Jewfem Blog

68 facts about gender and equality in Israel

68 facts about gender and equality in Israel


  1. Israel was one of the first countries to elect a female head of state – Golda Meir – but that hasn’t happened again since 1969, the year I was born.
  2. Israel ranks 53rd in the world out of 135 on the Gender Index of the World Economic Forum – ahead of the Arab states, but way behind overall rankingsmost Scandinavian and European countries. Other countries that might be of interest : (see chart on the right)
        • Iceland is number 1
        • Rwanda is 6
        • Philippines is 7
        • Nicaragua is 12
        • France at 15
        • Namibia is 16
        • South Africa is 17
        • UK at 18
        • Latvia is 20
        • US at 28
        • Canada at 30
        • Australia 36
  3. Israel’s ranking on gender has gone DOWN over the past decade – in 2004 Israel ranked 35…
    1. Motherhood and fertility

  4. Israel offers paid parental leave of up to 14 weeks, for men or women.

  5. Israel has free childcare above age of three
  6. It is illegal to fire pregnant women in Israel or to make pregnant workers do any lifting
  7. Israel literally pays women to have babies
  8. Abortion is legal under certain conditions, but all women who seek abortions have to be evaluated by a panel.
  9. A heterosexual married woman in her childbearing years usually cannot get a legal abortion without a medical reason unless the abortion panel declares her effectively insane.
  10. A woman who wants an abortion because she doesn’t want to have children also has to be declared by the panel mentally unwell.
  11. Abortion is free for secular teenage girls, but religious girls in national service have to pay for it.
    1. Economic equality

  12. On the rank of economic equality alone, Israel ranks 71st out of 135 countries.
  13. Women make, on average, 66% of what men make, a statistic that hasn’t significantly moved in over three decades.
  14. Arab women are on the bottom of Israel’s economic totem pole:  According to the Adva Center, the average Jewishgender wage gap 1 man makes 11,833 NIS per month; the average Jewish woman makes 7,414 NIS per month; the average Arab man makes 6,383 NIS per month; the average Arab woman makes 4,956 NIS per month – less than half of what a Jewish man makes.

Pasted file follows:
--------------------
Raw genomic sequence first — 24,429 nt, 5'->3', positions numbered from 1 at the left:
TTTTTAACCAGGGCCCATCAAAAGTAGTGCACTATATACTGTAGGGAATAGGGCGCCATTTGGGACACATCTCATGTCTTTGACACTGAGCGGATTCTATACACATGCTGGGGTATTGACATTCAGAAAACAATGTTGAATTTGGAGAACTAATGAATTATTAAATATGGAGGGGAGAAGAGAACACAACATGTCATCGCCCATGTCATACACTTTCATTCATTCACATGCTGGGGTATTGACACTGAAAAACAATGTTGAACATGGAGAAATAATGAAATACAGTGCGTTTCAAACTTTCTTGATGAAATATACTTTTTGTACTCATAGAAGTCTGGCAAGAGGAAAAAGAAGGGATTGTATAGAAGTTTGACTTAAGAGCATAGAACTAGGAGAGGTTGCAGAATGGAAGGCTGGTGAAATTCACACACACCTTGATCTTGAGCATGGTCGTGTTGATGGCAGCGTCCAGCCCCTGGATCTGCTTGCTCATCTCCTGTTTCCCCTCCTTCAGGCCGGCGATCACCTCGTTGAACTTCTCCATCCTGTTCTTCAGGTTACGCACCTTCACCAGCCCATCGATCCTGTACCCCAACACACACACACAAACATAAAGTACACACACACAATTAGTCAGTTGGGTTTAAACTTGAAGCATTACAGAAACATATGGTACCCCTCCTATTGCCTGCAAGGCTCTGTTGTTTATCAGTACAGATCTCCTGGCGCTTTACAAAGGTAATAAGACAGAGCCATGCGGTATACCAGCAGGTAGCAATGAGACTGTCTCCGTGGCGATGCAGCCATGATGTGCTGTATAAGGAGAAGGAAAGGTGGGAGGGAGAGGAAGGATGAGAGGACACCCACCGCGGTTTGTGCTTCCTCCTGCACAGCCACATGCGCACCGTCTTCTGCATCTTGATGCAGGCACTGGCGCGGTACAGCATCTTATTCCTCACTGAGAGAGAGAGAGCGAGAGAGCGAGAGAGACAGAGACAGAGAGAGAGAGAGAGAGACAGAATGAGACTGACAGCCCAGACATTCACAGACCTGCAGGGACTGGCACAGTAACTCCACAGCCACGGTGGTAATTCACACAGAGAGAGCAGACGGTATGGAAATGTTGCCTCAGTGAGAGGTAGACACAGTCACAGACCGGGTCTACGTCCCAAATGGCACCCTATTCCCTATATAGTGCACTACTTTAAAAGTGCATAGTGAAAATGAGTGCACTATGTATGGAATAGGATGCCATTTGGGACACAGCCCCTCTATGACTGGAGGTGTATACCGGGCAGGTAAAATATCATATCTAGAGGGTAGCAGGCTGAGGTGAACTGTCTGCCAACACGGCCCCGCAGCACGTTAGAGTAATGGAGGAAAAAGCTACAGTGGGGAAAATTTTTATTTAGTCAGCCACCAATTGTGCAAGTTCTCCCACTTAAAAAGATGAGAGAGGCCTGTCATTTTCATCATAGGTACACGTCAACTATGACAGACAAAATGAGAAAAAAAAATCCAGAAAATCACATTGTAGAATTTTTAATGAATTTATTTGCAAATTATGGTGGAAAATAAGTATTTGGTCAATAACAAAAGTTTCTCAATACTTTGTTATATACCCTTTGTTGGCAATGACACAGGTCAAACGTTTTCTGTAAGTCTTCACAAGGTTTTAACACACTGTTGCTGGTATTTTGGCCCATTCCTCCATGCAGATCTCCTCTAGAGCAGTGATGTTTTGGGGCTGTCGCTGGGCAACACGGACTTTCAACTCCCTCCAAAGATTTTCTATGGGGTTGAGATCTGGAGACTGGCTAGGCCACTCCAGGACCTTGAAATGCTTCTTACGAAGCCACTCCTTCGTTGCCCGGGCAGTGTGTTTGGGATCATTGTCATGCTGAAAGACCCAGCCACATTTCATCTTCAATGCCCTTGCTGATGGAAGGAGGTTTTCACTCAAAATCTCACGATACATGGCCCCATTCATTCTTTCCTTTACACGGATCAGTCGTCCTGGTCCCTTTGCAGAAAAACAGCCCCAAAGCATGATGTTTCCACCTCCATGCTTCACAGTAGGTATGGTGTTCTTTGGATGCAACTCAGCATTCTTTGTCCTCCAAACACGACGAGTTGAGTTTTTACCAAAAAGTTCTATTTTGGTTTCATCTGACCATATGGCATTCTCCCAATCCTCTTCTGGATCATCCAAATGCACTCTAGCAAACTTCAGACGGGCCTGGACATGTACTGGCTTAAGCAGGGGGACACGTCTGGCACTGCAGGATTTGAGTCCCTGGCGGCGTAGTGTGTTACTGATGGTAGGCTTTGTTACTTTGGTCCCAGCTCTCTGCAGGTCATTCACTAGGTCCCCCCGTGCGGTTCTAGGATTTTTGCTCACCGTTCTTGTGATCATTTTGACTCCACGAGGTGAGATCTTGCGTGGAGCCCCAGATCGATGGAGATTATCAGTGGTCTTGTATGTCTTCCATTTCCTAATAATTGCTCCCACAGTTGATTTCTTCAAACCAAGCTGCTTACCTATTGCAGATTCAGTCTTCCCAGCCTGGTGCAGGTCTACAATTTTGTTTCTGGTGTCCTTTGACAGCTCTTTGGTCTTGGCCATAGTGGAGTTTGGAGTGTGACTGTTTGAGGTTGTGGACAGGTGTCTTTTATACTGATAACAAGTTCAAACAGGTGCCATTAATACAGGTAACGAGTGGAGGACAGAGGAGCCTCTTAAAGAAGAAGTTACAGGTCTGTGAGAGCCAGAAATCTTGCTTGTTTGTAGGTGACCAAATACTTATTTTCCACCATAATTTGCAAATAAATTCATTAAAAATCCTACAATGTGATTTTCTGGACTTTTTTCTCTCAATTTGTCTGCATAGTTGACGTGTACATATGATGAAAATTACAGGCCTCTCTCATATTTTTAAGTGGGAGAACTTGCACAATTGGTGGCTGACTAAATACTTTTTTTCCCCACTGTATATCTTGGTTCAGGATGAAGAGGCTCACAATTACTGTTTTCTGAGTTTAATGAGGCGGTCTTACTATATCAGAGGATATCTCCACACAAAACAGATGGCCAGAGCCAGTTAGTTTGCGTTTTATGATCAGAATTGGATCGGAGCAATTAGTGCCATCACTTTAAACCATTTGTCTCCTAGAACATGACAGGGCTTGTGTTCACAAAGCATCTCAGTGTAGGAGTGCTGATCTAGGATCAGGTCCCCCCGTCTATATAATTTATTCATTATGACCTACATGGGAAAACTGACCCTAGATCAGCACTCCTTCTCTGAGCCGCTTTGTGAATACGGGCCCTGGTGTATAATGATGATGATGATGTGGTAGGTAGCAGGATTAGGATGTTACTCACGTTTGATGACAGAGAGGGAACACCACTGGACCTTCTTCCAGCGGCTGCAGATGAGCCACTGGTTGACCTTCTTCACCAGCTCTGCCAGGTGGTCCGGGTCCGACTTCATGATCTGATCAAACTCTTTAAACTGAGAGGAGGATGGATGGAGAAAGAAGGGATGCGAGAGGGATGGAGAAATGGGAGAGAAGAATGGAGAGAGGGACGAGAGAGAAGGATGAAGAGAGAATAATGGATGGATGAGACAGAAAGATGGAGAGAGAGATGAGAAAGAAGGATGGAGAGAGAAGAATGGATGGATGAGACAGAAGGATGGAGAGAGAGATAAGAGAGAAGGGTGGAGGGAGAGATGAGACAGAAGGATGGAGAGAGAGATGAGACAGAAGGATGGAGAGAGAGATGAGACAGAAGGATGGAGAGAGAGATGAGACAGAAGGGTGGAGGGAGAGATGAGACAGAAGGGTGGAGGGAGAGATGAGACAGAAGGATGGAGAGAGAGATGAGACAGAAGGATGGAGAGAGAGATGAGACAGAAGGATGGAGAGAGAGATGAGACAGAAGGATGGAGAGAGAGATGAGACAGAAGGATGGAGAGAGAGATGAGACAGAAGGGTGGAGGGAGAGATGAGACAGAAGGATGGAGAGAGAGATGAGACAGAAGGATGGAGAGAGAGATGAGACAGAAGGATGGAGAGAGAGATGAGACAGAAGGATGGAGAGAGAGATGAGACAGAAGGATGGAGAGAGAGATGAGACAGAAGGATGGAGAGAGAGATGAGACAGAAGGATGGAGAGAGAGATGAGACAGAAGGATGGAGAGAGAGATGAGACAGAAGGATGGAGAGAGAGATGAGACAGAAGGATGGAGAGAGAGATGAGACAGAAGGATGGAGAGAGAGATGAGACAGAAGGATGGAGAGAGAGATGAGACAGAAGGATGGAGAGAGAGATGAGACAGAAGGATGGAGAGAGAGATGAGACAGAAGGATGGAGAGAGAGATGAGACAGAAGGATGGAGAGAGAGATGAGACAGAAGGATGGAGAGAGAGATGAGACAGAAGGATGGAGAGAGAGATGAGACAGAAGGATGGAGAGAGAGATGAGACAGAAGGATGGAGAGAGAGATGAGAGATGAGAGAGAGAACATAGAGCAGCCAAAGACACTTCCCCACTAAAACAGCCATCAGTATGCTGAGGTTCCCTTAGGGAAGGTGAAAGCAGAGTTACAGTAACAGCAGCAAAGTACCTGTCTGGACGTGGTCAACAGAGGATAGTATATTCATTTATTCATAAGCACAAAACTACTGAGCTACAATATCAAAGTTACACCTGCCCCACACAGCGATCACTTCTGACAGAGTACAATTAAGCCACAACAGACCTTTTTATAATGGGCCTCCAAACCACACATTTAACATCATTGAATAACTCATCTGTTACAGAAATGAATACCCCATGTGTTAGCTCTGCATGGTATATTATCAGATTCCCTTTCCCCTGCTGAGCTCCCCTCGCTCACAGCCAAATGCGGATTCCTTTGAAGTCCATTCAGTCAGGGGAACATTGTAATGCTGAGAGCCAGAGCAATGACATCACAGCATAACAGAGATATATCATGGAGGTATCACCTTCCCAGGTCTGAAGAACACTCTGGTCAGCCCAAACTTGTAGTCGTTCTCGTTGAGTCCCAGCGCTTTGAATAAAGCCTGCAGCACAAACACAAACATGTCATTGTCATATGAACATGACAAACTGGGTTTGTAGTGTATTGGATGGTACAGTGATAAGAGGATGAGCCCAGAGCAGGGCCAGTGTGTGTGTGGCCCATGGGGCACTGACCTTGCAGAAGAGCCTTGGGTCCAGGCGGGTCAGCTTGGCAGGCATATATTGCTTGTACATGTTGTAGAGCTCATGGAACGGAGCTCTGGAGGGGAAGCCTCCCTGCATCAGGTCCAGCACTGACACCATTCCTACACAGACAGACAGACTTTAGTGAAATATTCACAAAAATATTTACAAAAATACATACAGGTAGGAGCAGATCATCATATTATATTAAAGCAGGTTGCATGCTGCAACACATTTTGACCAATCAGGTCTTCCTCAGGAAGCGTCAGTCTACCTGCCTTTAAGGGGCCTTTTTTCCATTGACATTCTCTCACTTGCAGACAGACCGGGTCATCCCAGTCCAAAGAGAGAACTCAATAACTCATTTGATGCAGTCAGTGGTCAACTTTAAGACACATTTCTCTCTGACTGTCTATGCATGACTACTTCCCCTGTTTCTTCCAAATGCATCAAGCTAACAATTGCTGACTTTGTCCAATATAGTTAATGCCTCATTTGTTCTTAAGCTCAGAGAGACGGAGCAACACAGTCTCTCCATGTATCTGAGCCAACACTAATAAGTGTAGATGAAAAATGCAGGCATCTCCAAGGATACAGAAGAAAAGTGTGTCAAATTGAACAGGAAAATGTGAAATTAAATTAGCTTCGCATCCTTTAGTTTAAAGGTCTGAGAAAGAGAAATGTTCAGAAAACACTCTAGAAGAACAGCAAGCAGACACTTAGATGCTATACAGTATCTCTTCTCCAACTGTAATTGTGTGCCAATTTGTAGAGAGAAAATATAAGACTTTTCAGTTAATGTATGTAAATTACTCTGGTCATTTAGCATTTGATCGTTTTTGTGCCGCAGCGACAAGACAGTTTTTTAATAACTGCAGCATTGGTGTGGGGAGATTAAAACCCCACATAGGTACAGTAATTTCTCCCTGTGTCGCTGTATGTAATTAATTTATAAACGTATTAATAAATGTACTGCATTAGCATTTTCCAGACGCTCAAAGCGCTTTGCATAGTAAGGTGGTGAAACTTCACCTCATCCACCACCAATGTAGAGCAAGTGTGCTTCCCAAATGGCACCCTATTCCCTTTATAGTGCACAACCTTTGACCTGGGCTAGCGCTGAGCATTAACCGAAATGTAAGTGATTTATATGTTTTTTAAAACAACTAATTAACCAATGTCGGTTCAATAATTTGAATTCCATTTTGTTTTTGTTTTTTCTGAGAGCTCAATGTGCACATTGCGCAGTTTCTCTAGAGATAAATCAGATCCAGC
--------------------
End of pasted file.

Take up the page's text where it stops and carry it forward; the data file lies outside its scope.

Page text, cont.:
15. The average monthly wage of women managers is 73% that of male managers.
  16. Even though 65% of state workers are women, less than a third reach the level of senior management.
  17. Of the 106 government authorities, only four have a woman director.
  18. Only 1 in five hi-tech workers are women
  19. In academia , 48.3 percent of Israeli women have 13 or more years of schooling compared to 45.4 percent of men.
  20. Only one in every five Israeli professors is a woman.
  21. Almost six times more men than women run their own businesses.
  22. Of the 100 top traded companies, only six are run by women
  23. Of the top 500 companies, only 5.4% are run by women, down from 8% in 2010
  24. Only 4%  of boards chairs are women, down from 5% in 2010
  25. 18% of members of the boards are women.
  26. Women hi-tech entrepreneurs receive half the funding that men do
  27. Women and men in Israel are still primarily consolidated in professions by gender. According to the Adva center, jobs such as builders, engineers, computer technicians and senior managers remain predominantly male, while administrators, teachers, and cleaners are still predominantly female.
    1. Political equality

  28. The Knesset currently has a record 32 women MKs (out of 120), the most ever elected